Although outdoor recreation in the Lake Tahoe area is more synonymous with skiing and snowboarding in the winter and boating in the summer, the roadways that provide access to the basin are great for epic two-wheeled adventures. Here are five rides that are the perfect slice of what the region has to offer, starting with the most mellow and ending with a circumnavigation of Big Blue itself.
1. Truckee-Squaw Valley-Truckee
This mostly flat, 19-mile ride starts at the Gateway (or Safeway) Center in Truckee. From the intersection of Donner Pass Road (Old Highway 40) and Highway 89, head south along 89 under the freeway and through the Mouse Hole (the short tunnel under the railroad tracks) for almost 8 miles until you reach the turnoff to Squaw. Make a right at the signal and ride another 1.5 miles to the base of the former Winter Olympics site. Enjoy a refreshment at the Village before retracing your ride back to Truckee. To extend your ride by nine miles, turn left at the Donner Pass Road-Highway 89 intersection and head west on old Highway 40, crossing over the freeway and skirting the north shore of Donner Lake; retrace your route back to Truckee when you reach Donner Lake Village at the west end of the lake.
2. Carson Valley out-and-back
Just east of Lake Tahoe and some 1,800 below lake level is the semi-arid Carson Valley. A relatively flat 35-mile ride through this area starts and ends in Genoa, the oldest continuously inhabited town in Nevada. From Mormon Station State Park, head south on Foothill Road for about 15 miles until you reach Highway 88; cross the highway, then make an immediate right to ascend the Carson River Road to the turnaround point at the general store in Woodfords. Retrace your route to Genoa, or to add another 11 miles, head south on Highway 89 a ways until the left turn on to Diamond Valley road, which loops through the eponymous valley until returning to the Highway 88/Foothill road juncture mentioned previously.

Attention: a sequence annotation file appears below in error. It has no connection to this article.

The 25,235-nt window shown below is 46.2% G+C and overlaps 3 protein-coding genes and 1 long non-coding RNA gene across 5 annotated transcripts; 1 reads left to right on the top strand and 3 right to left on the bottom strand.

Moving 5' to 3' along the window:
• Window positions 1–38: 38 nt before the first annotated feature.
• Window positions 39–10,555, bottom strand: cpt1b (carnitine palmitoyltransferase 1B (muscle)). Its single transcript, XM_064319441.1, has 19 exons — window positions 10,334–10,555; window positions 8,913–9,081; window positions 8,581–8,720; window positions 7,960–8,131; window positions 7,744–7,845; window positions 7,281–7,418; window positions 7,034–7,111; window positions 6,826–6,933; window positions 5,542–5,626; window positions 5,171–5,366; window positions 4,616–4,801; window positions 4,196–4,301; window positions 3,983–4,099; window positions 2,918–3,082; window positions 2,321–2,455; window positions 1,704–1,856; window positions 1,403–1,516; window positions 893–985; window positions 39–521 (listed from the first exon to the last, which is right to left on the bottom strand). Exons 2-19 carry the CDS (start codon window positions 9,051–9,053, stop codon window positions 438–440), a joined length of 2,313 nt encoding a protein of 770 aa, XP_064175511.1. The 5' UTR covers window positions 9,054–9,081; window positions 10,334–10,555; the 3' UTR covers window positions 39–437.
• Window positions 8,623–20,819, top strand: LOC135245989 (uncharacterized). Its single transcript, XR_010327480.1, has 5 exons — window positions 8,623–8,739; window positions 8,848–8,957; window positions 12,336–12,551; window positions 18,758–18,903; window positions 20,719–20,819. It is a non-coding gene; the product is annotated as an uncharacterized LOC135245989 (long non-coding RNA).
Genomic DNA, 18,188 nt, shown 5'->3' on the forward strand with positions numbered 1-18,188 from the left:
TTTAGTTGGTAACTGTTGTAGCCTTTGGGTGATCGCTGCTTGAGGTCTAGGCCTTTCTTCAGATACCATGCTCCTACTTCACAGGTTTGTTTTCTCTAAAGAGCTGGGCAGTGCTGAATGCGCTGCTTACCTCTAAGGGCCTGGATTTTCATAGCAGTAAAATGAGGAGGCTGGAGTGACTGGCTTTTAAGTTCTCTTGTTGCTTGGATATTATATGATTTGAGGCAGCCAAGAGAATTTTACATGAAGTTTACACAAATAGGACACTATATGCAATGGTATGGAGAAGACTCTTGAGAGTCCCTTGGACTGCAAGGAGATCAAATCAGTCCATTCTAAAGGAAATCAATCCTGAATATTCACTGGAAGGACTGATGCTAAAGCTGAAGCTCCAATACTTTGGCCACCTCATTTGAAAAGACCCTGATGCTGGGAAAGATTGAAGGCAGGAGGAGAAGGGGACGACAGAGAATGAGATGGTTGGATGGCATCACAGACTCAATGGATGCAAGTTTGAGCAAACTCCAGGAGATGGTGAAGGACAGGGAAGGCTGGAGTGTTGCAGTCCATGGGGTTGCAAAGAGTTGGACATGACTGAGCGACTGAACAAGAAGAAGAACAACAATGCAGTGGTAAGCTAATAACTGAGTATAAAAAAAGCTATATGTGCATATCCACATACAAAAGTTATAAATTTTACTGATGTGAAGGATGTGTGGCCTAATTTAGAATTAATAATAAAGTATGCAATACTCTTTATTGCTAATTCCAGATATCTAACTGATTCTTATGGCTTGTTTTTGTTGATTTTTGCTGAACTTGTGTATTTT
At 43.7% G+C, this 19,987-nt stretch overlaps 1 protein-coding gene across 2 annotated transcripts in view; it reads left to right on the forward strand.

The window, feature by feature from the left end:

3. Truckee-Kings Beach-Tahoe City loop
This 38-mile circuit has a killer climb up to Brockway Summit (elevation 7,179 feet) but it is very doable by most fairly fit riders. The route can start/finish anywhere, but we'll begin in downtown Truckee. Head across the railroad tracks and the Truckee River along Brockway Road (old Highway 267), then make a right at the signal on Highway 267 proper. Cruise through Martis Valley before beginning the long slog up to the top of Brockway Summit. Enjoy the descent -- and the stunning views of Lake Tahoe -- into Kings Beach, where you will make a right at the signal at the junction of Highway 28. Follow 28 for 14 undulating miles until you reach the northwest end of Tahoe City and the Highway 28-Highway 89 junction. Stay to the right and follow 89 for about 13 miles until the signal at West River Street in Truckee where you will make a right. Follow West River until you reach Brockway Road; make a left, cross the tracks and you're back in downtown Truckee.
4. South Lake Tahoe-Carson Valley-Hope Valley-Meyers loop
This 56-mile route -- a.k.a., Tour de Groan -- is a pretty good test of fitness: It traverses two passes (Daggett at 7,334 feet and Luther at 7,740 feet) and goes through a wide range of mountain and desert terrain. Begin at the Village Shopping Center in South Lake Tahoe and follow Highway 50 east for about a mile until the junction of Nevada Highway 207; make a right and begin the 1,000 foot climb up Kingsbury Grade to the top of Daggett. An exhilarating, 7-mile, 2,800-vertical-foot descent brings you to the junction of Foothill Road; turn right and follow Foothill to the crossing of Highway 88; turn right on the Carson River Road and after about 30 or so total miles of riding you'll find yourself at the Woodfords store. Continue west on Highways 88/89 for nearly six miles (a surprisingly steep climb along the West Fork of the Carson River) until you reach Picketts Junction. Turn right on Highway 89 and begin the easy ascent to Luther Pass; at the top it's a mellow descent into Christmas Valley. At the junction with Highway 50 in Meyers, make a right and then another right less than a mile later at the signal. Follow Pioneer Trail through the backside of South Lake for about 8 miles until you reach Highway 50 again and the Village Shopping Center.
5. Lake Tahoe loop
Riding around Big Blue is a must for anyone bringing his or her road bike to the lake. Start anywhere you like, and it's 72 miles of blissfully easy pedaling, although the climb from Camp Richardson to the ridge above Emerald Bay and the long uphill slog from Sand Harbor to the junction of Highway 50 will get your attention. Two pieces of advice: Ride the route in a clockwise direction so you are only making right turns at various highway junctions, and try to ride on a Monday or a Tuesday, when traffic is generally lighter.
Where are your favorite spots to ride in the Lake Tahoe region?